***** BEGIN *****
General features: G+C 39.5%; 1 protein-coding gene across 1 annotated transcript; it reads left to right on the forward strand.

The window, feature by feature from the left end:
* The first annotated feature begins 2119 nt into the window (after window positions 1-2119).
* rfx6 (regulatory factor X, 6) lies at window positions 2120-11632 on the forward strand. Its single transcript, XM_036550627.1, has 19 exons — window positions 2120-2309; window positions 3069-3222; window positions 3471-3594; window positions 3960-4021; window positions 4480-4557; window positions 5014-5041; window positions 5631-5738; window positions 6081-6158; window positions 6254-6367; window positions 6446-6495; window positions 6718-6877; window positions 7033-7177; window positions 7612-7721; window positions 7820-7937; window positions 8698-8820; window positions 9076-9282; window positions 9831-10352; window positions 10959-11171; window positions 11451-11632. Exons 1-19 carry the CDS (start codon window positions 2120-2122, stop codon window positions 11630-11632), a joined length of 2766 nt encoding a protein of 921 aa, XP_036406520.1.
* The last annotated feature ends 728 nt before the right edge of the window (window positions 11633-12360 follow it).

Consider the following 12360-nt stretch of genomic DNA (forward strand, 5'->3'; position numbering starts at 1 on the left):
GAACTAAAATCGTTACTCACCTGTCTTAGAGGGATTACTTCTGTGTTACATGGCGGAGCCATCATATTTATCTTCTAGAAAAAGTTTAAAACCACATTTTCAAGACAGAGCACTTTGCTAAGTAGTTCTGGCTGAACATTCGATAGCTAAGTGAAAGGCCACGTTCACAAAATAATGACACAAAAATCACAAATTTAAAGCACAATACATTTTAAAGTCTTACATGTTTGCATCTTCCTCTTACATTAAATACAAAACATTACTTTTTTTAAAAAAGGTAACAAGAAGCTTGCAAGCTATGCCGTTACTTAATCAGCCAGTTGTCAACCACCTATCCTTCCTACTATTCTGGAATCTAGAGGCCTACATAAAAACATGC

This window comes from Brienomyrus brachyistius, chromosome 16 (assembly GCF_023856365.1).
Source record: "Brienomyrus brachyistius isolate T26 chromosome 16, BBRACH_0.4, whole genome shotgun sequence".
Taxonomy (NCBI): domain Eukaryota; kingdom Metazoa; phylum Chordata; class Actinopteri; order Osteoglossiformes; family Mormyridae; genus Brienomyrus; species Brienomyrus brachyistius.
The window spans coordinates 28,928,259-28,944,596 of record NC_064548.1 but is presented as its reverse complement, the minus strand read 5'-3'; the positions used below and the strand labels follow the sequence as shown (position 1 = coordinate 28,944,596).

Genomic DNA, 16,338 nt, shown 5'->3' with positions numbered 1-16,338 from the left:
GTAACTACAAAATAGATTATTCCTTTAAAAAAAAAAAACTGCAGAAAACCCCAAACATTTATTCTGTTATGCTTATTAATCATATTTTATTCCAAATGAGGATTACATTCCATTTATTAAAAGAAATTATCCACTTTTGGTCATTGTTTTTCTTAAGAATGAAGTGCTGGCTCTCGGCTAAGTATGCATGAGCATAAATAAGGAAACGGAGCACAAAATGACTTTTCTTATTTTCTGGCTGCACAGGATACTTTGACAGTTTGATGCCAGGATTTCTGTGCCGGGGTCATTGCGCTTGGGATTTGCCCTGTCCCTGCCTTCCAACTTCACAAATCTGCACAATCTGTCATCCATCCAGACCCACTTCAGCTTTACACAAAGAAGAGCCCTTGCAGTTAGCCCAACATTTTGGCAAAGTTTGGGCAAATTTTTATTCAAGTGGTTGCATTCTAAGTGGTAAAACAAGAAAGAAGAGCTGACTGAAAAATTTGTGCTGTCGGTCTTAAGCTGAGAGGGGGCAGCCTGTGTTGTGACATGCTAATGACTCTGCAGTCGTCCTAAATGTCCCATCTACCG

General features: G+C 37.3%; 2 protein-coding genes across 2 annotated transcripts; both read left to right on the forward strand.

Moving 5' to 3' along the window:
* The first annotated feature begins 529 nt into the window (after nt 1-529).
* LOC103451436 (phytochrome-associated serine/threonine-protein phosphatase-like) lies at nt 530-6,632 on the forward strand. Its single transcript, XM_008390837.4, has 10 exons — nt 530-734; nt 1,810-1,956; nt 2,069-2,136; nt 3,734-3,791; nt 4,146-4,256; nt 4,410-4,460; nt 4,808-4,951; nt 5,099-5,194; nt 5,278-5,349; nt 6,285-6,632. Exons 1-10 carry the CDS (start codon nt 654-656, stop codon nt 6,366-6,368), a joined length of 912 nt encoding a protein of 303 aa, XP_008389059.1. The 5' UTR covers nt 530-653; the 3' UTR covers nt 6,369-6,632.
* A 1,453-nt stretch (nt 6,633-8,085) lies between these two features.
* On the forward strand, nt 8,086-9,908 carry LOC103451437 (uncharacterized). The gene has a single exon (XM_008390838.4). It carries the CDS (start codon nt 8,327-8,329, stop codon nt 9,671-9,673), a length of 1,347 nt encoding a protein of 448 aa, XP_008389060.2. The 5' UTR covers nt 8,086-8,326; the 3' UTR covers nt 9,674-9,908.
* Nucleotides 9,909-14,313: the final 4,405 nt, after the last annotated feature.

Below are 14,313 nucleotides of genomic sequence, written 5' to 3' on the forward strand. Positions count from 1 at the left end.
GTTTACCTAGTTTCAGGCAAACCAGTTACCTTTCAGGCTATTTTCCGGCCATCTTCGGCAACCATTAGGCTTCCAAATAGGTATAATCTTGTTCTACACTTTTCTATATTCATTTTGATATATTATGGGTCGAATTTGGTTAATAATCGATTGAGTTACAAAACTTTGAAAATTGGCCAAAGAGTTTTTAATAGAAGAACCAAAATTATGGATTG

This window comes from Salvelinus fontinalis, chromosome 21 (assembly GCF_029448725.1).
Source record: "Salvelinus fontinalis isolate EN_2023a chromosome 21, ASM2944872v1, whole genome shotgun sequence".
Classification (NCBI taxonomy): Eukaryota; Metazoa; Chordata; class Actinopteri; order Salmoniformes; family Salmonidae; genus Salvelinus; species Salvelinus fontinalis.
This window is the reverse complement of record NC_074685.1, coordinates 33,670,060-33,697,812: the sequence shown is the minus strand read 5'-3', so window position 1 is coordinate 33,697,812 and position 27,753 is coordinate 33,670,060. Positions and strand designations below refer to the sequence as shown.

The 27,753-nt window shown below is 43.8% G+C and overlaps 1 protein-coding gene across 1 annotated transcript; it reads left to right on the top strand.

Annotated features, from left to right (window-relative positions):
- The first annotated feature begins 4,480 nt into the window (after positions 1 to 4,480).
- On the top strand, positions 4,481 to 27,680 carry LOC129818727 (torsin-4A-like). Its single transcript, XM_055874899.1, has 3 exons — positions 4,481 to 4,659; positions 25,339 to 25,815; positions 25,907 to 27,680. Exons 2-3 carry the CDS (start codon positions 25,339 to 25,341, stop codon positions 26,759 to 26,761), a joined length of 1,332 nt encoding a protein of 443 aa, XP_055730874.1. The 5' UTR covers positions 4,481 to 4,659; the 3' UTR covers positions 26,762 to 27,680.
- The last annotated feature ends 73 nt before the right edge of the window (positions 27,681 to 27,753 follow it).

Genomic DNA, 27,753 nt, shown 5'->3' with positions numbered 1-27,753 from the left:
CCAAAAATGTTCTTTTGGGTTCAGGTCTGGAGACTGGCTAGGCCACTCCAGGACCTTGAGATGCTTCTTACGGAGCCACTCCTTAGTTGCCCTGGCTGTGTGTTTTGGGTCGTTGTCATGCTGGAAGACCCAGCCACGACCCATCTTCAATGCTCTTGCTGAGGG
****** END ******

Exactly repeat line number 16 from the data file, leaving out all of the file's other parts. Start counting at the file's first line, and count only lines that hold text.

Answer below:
* The first annotated feature begins 529 nt into the window (after nt 1-529).